CONTEXT: The female condom remains the only female-initiated method for preventing pregnancy and STDs, including HIV. Innovative methods for promoting its use, and for involving male partners in its use, are needed. METHODS: A sample of 217 women and their main male sexual partners were randomly assigned to one of three study conditions: a six-session relationship-based STD prevention intervention provided to the couple together, the same intervention provided to the woman only or a single-session education control provided to the woman only. Assessments were conducted at baseline and three months postintervention. Contrast coding was used to examine whether the effects of the two active interventions differed from those of the control intervention, and whether the effects of the two active interventions differed from each other. Regression analyses were used to estimate treatment effects. RESULTS: During follow-up, participants in either active intervention were more likely to use a female condom with their study partner and with all partners, and used female condoms at a higher rate with all partners, than individuals assigned to the control intervention; at the end of three months, they were more likely to intend to use the condom in the next 90 days. No significant differences in outcomes were found between the active intervention groups. CONCLUSIONS: Focusing on both a woman and her main male sexual partner is efficacious in increasing female condom use and intention to use among heterosexual couples at risk for HIV and other STDs.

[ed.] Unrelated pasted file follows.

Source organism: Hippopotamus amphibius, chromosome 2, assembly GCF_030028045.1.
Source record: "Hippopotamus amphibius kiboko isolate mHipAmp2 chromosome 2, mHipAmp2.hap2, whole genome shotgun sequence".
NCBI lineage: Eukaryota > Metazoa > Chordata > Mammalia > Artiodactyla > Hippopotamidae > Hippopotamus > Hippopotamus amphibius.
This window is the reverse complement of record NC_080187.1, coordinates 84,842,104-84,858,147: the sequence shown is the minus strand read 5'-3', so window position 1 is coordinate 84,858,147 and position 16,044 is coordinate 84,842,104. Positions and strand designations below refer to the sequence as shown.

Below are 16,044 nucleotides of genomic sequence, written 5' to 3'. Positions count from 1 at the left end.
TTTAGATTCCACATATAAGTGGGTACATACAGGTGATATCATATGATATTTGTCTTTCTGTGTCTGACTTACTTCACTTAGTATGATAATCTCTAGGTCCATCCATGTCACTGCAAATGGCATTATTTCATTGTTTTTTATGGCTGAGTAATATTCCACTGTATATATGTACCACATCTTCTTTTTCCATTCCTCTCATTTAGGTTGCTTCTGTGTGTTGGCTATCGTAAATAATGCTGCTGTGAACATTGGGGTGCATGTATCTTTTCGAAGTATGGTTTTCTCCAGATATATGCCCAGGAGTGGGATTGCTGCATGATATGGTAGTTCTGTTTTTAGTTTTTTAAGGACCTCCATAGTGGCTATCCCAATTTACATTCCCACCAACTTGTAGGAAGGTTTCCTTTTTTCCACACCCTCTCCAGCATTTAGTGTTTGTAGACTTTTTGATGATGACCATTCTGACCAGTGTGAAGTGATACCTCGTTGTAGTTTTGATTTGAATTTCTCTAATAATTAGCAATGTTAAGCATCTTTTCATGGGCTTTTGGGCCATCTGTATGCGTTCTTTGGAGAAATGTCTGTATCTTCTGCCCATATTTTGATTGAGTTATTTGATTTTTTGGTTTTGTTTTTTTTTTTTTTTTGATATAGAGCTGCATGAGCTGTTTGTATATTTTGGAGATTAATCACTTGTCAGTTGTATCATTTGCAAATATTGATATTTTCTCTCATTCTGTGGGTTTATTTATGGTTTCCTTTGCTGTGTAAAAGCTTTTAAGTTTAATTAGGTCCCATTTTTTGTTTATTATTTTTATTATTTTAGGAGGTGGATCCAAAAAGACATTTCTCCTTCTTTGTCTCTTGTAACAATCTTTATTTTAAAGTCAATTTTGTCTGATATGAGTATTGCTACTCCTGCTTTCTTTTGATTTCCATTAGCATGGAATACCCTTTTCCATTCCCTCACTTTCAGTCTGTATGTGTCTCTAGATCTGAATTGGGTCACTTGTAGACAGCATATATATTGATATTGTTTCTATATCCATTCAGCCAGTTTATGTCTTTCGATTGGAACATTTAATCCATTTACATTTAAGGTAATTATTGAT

ASJC Scopus subject areas
- Sociology and Political Science
- Obstetrics and Gynecology
- Public Health, Environmental and Occupational Health